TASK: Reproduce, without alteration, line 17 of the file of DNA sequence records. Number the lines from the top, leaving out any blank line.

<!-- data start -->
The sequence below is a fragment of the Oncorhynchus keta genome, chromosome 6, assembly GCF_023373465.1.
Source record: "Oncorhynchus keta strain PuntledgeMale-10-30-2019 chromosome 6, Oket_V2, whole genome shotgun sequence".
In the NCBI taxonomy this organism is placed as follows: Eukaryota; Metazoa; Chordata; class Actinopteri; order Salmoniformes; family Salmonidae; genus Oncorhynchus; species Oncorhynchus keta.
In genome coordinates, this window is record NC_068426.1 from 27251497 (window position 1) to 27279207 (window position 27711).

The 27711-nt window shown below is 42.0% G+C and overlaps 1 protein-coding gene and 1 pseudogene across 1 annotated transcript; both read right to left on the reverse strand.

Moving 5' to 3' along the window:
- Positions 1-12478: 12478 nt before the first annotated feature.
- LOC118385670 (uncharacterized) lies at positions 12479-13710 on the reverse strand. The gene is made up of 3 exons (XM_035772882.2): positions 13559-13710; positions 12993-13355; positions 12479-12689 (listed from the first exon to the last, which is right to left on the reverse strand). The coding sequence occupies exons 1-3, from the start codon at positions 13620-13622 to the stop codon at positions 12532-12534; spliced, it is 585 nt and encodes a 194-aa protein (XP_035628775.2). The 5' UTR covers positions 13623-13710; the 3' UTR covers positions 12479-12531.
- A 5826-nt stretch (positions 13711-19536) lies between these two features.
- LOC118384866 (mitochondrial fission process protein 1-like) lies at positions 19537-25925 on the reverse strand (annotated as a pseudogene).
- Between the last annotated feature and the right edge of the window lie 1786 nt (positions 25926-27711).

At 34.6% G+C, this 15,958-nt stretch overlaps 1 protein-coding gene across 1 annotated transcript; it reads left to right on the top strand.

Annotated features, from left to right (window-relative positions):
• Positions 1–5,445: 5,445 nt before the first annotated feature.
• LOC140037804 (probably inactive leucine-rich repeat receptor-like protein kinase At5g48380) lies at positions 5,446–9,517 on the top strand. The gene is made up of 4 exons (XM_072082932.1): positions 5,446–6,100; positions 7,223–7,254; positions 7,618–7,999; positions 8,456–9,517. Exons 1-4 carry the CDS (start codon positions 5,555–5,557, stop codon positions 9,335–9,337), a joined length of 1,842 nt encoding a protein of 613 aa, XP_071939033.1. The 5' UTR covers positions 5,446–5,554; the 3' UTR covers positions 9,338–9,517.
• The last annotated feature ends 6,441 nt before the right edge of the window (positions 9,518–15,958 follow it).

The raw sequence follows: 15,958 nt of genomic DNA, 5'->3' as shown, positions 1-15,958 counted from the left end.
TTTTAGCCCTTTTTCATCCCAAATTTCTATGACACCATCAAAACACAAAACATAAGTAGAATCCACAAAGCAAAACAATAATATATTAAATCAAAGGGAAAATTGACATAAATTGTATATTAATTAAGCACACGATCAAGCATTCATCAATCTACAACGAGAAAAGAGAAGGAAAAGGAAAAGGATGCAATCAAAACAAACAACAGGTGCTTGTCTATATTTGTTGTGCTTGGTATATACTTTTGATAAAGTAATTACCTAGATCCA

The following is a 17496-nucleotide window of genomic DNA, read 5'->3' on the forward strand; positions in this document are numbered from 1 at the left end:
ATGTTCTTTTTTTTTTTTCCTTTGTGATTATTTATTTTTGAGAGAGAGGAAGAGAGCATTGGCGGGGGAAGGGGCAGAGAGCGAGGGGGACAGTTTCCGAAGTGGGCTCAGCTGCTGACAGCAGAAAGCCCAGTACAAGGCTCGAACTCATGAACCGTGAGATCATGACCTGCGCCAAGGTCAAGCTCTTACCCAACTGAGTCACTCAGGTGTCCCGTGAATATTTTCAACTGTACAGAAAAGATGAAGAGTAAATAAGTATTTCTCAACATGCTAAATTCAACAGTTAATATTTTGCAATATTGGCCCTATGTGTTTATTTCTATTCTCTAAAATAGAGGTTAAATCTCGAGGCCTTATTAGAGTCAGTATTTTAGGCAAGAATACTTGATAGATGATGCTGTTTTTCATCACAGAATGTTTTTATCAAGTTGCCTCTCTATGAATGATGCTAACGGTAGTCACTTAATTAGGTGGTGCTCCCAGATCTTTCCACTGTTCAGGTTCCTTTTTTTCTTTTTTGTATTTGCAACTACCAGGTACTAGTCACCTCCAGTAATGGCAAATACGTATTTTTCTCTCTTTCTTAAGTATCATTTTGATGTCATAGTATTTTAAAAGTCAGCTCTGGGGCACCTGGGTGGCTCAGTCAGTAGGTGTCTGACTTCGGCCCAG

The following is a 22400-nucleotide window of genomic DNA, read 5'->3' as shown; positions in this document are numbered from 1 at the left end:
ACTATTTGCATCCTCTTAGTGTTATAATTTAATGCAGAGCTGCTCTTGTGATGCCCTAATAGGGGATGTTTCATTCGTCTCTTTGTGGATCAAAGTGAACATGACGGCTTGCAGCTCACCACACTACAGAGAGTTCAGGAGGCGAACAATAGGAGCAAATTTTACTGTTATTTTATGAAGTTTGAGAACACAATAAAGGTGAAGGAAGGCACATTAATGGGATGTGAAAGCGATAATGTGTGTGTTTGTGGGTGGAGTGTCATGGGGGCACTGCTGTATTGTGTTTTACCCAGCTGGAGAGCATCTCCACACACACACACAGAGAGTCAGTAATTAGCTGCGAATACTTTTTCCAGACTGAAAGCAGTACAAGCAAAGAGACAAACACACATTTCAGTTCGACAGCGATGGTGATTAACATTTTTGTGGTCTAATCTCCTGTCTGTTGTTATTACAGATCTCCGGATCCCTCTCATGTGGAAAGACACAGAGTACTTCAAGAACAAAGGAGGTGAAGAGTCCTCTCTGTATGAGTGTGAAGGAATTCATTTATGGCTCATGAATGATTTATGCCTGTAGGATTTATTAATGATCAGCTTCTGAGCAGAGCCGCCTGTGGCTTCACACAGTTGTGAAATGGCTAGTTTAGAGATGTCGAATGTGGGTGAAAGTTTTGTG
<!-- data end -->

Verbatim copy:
The raw sequence follows: 15,958 nt of genomic DNA, 5'->3' as shown, positions 1-15,958 counted from the left end.